Opportunities in Unix Consulting

Software Forum hosts far-ranging discussion

At the Aug. 13 session of the Software Forum/UniForum Unix Special Interest Group (SIG), a panel of consulting and contracting professionals talked about their experiences--how they started in consulting and contracting, what they do and how they do it. The well-attended evening session, held at Amdahl Corp.'s headquarters building in Sunnyvale, CA, offered attendees an open, interactive forum where they were free to ask any business-related question they wanted of the speakers. The panelists were George Bosworth, independent Unix contractor and the moderator of the Unix SIG; Tony Bush, manager of the Unix contract group for OnLine Staffing, a San Francisco Bay Area staffing agency; and Ed Blackmond, founder of Detente Technologies, a computer engineering services company.

"More and more companies are looking for specialists in a number of areas in the Unix industry."

In his presentation, Bosworth outlined the pros and cons of being out on your own as a Unix contractor. He advised the potential consultant/contractor to always stay on top of the job market, because more and more companies are looking for specialists in a number of areas in the Unix industry. He presented several resources easily available to the consultant/contractor that facilitate the task of finding employment. These are Usenet user groups such as ba.jobs.contract; newspapers; agencies; computerized databases; computerized agencies such as IntelliMatch and ConsultLink; and even friends and acquaintances in high-tech industries.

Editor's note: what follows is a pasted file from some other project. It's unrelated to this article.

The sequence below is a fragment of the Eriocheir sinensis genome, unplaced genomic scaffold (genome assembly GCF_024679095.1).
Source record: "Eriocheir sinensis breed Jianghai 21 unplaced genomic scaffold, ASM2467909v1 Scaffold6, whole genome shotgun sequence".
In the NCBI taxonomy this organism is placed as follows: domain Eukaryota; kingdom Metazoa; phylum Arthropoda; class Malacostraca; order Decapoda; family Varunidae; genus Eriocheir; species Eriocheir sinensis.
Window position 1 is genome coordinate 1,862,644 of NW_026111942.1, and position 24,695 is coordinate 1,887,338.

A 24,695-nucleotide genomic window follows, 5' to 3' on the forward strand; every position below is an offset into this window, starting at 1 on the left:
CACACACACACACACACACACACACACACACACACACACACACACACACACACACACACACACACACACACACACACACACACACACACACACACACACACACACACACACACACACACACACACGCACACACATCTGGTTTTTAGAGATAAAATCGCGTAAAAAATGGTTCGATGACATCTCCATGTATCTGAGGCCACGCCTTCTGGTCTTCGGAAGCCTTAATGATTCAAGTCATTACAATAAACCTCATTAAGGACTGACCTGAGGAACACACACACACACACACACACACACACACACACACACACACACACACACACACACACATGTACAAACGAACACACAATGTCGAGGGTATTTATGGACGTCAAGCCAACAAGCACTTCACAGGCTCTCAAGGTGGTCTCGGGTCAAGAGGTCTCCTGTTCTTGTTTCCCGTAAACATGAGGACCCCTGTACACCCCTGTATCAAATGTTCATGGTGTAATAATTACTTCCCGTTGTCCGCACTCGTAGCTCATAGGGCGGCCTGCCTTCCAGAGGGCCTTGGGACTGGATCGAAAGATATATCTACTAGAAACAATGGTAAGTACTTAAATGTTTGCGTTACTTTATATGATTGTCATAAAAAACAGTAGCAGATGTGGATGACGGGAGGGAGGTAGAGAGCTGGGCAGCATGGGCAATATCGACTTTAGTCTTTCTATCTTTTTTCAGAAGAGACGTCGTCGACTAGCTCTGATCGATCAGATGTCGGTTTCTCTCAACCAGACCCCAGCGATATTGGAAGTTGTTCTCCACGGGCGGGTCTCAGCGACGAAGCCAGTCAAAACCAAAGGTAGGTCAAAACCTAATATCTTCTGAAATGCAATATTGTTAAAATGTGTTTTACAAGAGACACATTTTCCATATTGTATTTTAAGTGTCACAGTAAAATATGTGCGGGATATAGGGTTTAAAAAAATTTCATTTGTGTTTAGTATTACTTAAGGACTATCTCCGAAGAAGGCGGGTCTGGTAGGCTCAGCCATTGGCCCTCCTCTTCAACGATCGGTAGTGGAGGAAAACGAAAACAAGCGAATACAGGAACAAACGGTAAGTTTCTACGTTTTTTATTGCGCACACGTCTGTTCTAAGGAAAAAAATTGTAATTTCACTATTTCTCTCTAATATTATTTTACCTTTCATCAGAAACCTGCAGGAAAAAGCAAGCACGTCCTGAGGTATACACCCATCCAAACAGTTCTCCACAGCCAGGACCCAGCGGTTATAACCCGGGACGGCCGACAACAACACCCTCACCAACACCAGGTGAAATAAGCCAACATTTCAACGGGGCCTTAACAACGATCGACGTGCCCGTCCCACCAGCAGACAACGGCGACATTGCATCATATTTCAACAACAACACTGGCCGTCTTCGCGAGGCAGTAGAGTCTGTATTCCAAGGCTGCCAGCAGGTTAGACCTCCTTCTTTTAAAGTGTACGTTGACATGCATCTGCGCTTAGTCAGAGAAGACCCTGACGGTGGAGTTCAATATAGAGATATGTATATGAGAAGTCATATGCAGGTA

Tony Bush began his talk with a general explanation about the way staffing firms are organized and how they work. He explained that firms can be categorized according to their geographical coverage. There are national firms with 30 to 100 offices across the country, most of which have branch offices in Silicon Valley; regional firms with five to 15 offices covering a specific geographical area such as the western U.S., some of which specialize in particular technology niches like Unix/NT system support; and local firms--Bush's company is one of these--which can have as many as five offices in a major metropolitan area. Bush got several questions from the attendees, ranging from the ubiquity of beepers and telecommuting for contractors all the way to which hardware platforms are most requested (Sun and Hewlett-Packard) and what the real opportunities are in the Internet (the closer to the server you are, the more money you can make).

"Many in attendance confessed to fears about leaving regular, salaried positions to work for themselves."

A third perspective was offered by Ed Blackmond. Detente Technologies delivers computer engineering services directly, specializing in system software, operating system ports and network applications. Blackmond had been a consultant who finally got tired of going from organization to organization pursuing what he called "really neat projects," so he started a firm that would allow him greater continuity while still working on hand-picked projects. The firm now consists of 25 engineers and one accountant, with several major clients in the computer industry (Sun Microsystems is its second-largest). He advised anyone who is serious about becoming a full-time consultant/contractor to "take very good care" of his or her existing clients, as they are almost always the most reliable source of new contracts. The audience asked several questions about Detente's rate structure ($75 to $135 per hour) and how that translated to the pay range for the firm's employee engineers.

The types of questions asked by the people in attendance revealed a desire to know specifics about breaking into contracting. Many in attendance confessed to fears about leaving regular, salaried positions to work for themselves. The panelists agreed that, while it is not for everyone, consulting can be lucrative and just plain fun.

Software Forum is a Silicon Valley-based nonprofit organization dedicated to software professionals, with almost 1,000 members. Started in 1983, it informs and educates its members on all facets of the software industry. Software Forum sponsors 11 other SIGs, which meet once a month: Business Operations; Client/Server; International; Internet; Macintosh; Marketing; Mobile/Wireless; Multimedia; Networking; Visual Basic; and Windows. Call (415) 854-7219 for more information on the organization.

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